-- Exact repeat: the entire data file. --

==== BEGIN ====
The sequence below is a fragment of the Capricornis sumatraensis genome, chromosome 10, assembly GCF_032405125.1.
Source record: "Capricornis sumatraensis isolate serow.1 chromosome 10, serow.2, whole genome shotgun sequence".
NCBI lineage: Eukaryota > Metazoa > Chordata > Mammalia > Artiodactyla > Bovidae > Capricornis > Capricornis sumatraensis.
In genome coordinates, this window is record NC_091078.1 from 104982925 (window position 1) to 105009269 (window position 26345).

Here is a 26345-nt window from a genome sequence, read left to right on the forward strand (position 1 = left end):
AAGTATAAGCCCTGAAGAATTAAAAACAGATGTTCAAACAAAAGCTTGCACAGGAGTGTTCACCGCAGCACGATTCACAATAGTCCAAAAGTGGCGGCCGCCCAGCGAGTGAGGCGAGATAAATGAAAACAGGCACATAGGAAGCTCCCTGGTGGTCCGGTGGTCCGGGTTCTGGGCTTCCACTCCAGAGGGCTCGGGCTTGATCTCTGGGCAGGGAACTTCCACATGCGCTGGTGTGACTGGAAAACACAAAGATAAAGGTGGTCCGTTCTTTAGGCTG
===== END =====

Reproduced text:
The sequence below is a fragment of the Capricornis sumatraensis genome, chromosome 10, assembly GCF_032405125.1.
Source record: "Capricornis sumatraensis isolate serow.1 chromosome 10, serow.2, whole genome shotgun sequence".
NCBI lineage: Eukaryota > Metazoa > Chordata > Mammalia > Artiodactyla > Bovidae > Capricornis > Capricornis sumatraensis.
In genome coordinates, this window is record NC_091078.1 from 104982925 (window position 1) to 105009269 (window position 26345).

Here is a 26345-nt window from a genome sequence, read left to right on the forward strand (position 1 = left end):
AAGTATAAGCCCTGAAGAATTAAAAACAGATGTTCAAACAAAAGCTTGCACAGGAGTGTTCACCGCAGCACGATTCACAATAGTCCAAAAGTGGCGGCCGCCCAGCGAGTGAGGCGAGATAAATGAAAACAGGCACATAGGAAGCTCCCTGGTGGTCCGGTGGTCCGGGTTCTGGGCTTCCACTCCAGAGGGCTCGGGCTTGATCTCTGGGCAGGGAACTTCCACATGCGCTGGTGTGACTGGAAAACACAAAGATAAAGGTGGTCCGTTCTTTAGGCTG